Sovran Self Storage, Inc. (SSS)
Q3 2008 Earnings Call
November 6, 2008; 09:00 am ET
Kenneth Myszka - President, Chief Operating Officer
David Rogers - Chief Financial Officer
Todd Thomas - Keybanc Capital Markets
David Doty - Citigroup
Mark Biffert - Oppenheimer & Co.
Mike Salinsky - RBC Capital Markets
Paul Adornato - BMO Capital Markets
Previous Statements by SSS
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Thanks Samantha. Good morning and welcome to our third quarter conference call. As a reminder the following discussion will include forward-looking statements. Sovran’s actual results may differ materially from projected results. Additional information concerning the factors that may cause such differences is included in our company’s SEC filings. The copies of these filings may be obtained by contacting the company or the SEC.
While our storage turned in a solid third quarter in a very competitive marketplace, same store revenues increased by 0.2%, while the same store expenses impacted by several one-time charges increased by 6.3% resulting in a same store NOI of minus 3.3%.
Although the Florida markets remained a drag on our portfolio’s performance, the numbers there are improving and move in’s for the quarter far outpace those in the third quarter in 2007. In fact, we experienced similar move in activity company wide. This positive trend did not come without of cost spillover. We were quite aggressive in granting concessions to spur this activity and as a result we don’t see the revenues hit our P&L for a while.
On the acquisition front, in July we acquired 21 stores in five states at a total cost of $144 million into our JV with Heitman. With high volatility in the capital markets, our balance sheet remains strong and conservative and we believe that the comfort of having long-term fixed rate debt extending out nearly four years is well worth the substantial hit we’re facing.
With that, I would like to turn it over to Dave Rogers, our Chief Financial Officer, who’ll provide some details of our quarter’s activities.
Thanks Ken. With regard to operations for the quarter total revenues increased $1.7 million or 3.4% over 2007 third quarter and property operating expenses increased by $1.5 million. These increases resulting in an overall NOI increase of 80 basis points, were primarily due to the addition of the six stores we purchased since October of last year and the impact of the joint venture properties acquired during the quarter offset by a decline in same store results I’ll get to in a minute.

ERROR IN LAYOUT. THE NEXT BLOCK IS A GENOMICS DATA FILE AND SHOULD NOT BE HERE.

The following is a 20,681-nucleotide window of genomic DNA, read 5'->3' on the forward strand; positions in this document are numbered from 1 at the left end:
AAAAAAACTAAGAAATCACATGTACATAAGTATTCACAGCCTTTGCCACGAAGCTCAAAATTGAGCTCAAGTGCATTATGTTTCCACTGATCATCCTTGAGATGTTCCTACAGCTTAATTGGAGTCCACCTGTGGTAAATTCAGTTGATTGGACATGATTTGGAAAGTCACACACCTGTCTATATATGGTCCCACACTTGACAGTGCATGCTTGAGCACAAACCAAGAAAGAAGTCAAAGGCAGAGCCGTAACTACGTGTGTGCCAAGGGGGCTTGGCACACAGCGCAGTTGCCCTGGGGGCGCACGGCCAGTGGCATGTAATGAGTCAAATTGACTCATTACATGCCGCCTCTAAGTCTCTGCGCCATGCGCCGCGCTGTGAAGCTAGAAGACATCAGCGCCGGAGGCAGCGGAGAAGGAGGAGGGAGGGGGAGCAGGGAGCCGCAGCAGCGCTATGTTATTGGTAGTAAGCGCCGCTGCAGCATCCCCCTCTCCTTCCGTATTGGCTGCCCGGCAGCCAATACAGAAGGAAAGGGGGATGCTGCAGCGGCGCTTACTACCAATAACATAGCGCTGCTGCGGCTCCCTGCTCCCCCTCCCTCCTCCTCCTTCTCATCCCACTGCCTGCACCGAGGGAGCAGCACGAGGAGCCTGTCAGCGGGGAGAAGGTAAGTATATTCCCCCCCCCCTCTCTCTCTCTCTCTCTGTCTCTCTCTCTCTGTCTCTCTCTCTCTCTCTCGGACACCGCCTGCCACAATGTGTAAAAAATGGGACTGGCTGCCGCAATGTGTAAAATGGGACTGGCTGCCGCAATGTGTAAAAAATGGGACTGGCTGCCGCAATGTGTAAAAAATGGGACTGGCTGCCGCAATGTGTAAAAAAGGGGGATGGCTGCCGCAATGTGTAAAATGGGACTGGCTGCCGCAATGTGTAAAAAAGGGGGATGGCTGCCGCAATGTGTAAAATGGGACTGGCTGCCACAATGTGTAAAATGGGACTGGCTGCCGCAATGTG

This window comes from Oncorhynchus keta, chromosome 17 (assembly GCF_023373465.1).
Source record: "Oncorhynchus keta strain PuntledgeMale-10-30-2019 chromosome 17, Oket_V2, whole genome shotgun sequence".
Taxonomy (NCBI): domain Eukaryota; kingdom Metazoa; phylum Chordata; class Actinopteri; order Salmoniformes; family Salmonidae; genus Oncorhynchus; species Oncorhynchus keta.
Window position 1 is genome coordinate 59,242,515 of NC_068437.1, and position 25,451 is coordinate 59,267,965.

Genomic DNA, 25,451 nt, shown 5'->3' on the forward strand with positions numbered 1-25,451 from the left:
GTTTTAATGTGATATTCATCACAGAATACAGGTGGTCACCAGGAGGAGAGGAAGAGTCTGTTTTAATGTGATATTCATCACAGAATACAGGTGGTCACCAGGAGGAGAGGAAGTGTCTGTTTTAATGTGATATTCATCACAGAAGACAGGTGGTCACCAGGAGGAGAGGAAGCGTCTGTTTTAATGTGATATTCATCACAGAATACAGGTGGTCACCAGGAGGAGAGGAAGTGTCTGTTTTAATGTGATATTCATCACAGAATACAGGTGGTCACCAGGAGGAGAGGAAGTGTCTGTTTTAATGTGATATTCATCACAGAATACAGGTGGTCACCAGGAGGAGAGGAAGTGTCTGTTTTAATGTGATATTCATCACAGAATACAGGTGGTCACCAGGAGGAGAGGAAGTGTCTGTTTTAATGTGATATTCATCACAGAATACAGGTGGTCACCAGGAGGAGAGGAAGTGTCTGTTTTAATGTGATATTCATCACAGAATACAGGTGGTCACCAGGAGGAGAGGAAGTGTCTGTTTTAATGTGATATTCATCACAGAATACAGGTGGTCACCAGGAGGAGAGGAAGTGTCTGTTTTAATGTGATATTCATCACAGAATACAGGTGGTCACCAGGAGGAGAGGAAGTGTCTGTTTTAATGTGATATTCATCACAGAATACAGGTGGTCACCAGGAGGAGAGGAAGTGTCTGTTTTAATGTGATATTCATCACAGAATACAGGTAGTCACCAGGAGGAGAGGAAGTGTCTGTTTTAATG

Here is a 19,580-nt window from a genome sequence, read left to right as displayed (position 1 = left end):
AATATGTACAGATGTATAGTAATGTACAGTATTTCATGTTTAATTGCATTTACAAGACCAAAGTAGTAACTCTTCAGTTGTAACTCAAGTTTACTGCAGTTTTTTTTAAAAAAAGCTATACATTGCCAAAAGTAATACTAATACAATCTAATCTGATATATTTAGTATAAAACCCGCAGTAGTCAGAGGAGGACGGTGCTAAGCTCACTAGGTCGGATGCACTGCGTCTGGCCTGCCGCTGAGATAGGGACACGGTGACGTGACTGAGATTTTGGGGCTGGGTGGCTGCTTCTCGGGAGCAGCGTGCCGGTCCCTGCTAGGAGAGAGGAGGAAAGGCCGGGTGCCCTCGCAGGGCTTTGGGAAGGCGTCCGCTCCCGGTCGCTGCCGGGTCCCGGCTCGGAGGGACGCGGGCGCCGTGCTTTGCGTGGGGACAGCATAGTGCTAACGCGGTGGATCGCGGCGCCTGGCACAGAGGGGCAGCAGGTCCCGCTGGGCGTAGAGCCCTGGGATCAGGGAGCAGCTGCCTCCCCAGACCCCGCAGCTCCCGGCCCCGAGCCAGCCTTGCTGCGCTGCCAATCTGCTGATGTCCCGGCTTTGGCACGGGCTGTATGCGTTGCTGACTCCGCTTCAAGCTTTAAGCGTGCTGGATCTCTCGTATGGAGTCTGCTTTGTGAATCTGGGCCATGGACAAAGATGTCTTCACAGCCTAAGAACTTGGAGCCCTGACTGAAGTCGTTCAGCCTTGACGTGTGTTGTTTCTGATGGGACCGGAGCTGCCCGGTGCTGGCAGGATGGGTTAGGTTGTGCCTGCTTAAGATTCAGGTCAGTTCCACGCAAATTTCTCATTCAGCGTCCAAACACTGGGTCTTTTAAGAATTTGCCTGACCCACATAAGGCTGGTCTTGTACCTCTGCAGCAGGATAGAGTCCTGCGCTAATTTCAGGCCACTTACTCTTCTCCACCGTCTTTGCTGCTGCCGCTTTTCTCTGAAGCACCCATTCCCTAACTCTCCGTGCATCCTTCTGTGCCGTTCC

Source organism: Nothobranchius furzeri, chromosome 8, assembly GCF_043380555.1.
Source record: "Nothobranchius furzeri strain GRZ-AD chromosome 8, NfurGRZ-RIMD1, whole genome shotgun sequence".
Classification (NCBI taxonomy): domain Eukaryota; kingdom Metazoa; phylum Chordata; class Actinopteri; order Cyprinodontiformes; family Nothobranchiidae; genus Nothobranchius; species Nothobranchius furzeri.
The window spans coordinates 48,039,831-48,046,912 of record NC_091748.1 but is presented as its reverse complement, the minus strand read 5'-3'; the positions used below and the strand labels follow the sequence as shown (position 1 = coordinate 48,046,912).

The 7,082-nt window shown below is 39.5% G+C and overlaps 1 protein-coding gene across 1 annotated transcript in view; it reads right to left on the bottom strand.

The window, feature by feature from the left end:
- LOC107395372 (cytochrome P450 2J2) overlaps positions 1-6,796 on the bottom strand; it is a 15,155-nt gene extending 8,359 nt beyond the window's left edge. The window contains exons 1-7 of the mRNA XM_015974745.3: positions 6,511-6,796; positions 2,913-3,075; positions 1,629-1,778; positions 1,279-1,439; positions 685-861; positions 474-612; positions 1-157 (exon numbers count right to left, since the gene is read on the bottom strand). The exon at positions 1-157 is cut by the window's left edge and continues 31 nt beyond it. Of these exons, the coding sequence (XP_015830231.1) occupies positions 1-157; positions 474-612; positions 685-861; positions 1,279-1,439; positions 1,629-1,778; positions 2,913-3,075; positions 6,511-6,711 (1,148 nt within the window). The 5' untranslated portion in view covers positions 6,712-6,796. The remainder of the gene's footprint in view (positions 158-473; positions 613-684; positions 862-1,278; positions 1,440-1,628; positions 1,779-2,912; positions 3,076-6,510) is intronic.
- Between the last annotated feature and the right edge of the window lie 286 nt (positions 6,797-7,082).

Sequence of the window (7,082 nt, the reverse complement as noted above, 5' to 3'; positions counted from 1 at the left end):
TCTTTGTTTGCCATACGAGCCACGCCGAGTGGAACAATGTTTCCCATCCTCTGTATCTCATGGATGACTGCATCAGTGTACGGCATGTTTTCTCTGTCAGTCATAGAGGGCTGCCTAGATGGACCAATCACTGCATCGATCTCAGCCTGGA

Average overall occupancy was 83.3% for the quarter ended September 30 and average rent per square foot was $10.48. Same store revenues increased by 10 basis points over those of the third quarter of ‘07 again was rate driven as our same store weighted average occupancy for the quarter declined from that of ‘07 third quarter by 170 basis points to 83.4%. At the quarter end date, same store occupancy was 83.3%, down 100 basis points from last September 30. The rental rates were higher at $10.48 a foot compared to same store rate of $10.39 last year.
Now these results are rather underwhelming. They mask a lot of the effort we put into achieving occupancy. We treated many of our customers to the first months rent free to the tune of over $2.1 million on a same store basis compared to half of that during last year’s third quarter.
Our goal was to capture the traffic of the busy seasons to put customers in our stores ahead of the upcoming seasonal slow time. Costly - yes; beneficial - we think so. Our September 30 occupancy of 83.3%, was only 20 basis points behind at of our June 30 levels. Typically, by the end of the third quarter were 150 to 200 basis points behind as we enter into the slower season.
Operating expenses on a same store basis increased by 6.3% this period, which was an unexpected surprise. Of this almost $300,000 was the insurance deductible portion of the damages sustained at some 20 stores in the Gulf region during Hurricanes Gustav and Ike. Another $300,000 was due to spiked utility costs at our stores in the Houston and Dallas markets.
Unfortunately, there was a lot of disruption to the transmission grade in that area throughout much of the summer and we were paying in the range of $0.15 to $0.16 per kilowatt hour versus our usual $0.07. We consider both the hurricanes damage and the electrical charges one-time items that should not have an impact going forward.
Property taxes increased by 3.6%, payroll by almost 6% and curve of fuel maintenance by about 13%, but we had planned for these. We think that for the most part expenses have been and should continue to be well contained. After the unforeseen hurricane damage costs and the Texas utility cut overages, our same store operating expense growth would have been under 3%. We expect this normalized level of increase in Q4 and into 2009.
Growing the top line by 10 basis points and absorbing a 6.3% increase in operating costs resulted in a same store NOI decrease of 3.3% for the quarter. Taking out the one-time hits our NOI declined by about 1.5%. G&A costs for the period came in at $4.3 million, which is pretty much as expected, the increase of 8% over last year’s amount is primarily due to cost incurred managing and overseeing the joint venture stores.